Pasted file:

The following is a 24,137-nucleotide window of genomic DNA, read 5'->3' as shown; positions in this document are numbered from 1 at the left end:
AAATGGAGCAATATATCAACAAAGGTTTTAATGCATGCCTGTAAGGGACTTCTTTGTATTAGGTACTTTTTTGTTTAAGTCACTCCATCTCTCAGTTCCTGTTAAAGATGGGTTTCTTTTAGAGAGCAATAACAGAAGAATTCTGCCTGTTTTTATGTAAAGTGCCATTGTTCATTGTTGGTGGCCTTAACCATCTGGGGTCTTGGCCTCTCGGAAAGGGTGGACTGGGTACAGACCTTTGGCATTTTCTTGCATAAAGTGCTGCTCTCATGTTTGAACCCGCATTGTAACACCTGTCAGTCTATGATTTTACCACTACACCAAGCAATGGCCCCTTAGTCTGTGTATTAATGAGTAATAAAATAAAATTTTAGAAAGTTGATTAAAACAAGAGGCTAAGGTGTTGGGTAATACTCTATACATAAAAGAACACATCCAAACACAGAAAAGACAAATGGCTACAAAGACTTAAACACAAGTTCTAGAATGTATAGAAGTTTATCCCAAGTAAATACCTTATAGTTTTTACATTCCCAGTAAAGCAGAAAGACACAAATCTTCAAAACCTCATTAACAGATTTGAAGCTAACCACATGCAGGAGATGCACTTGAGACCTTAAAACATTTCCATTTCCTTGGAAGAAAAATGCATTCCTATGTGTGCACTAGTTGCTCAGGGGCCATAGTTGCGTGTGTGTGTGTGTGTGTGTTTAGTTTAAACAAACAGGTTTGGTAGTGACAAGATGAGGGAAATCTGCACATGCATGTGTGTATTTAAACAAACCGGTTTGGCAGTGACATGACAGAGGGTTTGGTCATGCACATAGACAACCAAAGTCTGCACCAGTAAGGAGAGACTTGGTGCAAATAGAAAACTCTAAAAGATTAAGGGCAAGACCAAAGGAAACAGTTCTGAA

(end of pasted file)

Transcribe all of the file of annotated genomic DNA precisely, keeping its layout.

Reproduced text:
The following is a 24,137-nucleotide window of genomic DNA, read 5'->3' as shown; positions in this document are numbered from 1 at the left end:
AAATGGAGCAATATATCAACAAAGGTTTTAATGCATGCCTGTAAGGGACTTCTTTGTATTAGGTACTTTTTTGTTTAAGTCACTCCATCTCTCAGTTCCTGTTAAAGATGGGTTTCTTTTAGAGAGCAATAACAGAAGAATTCTGCCTGTTTTTATGTAAAGTGCCATTGTTCATTGTTGGTGGCCTTAACCATCTGGGGTCTTGGCCTCTCGGAAAGGGTGGACTGGGTACAGACCTTTGGCATTTTCTTGCATAAAGTGCTGCTCTCATGTTTGAACCCGCATTGTAACACCTGTCAGTCTATGATTTTACCACTACACCAAGCAATGGCCCCTTAGTCTGTGTATTAATGAGTAATAAAATAAAATTTTAGAAAGTTGATTAAAACAAGAGGCTAAGGTGTTGGGTAATACTCTATACATAAAAGAACACATCCAAACACAGAAAAGACAAATGGCTACAAAGACTTAAACACAAGTTCTAGAATGTATAGAAGTTTATCCCAAGTAAATACCTTATAGTTTTTACATTCCCAGTAAAGCAGAAAGACACAAATCTTCAAAACCTCATTAACAGATTTGAAGCTAACCACATGCAGGAGATGCACTTGAGACCTTAAAACATTTCCATTTCCTTGGAAGAAAAATGCATTCCTATGTGTGCACTAGTTGCTCAGGGGCCATAGTTGCGTGTGTGTGTGTGTGTGTGTTTAGTTTAAACAAACAGGTTTGGTAGTGACAAGATGAGGGAAATCTGCACATGCATGTGTGTATTTAAACAAACCGGTTTGGCAGTGACATGACAGAGGGTTTGGTCATGCACATAGACAACCAAAGTCTGCACCAGTAAGGAGAGACTTGGTGCAAATAGAAAACTCTAAAAGATTAAGGGCAAGACCAAAGGAAACAGTTCTGAA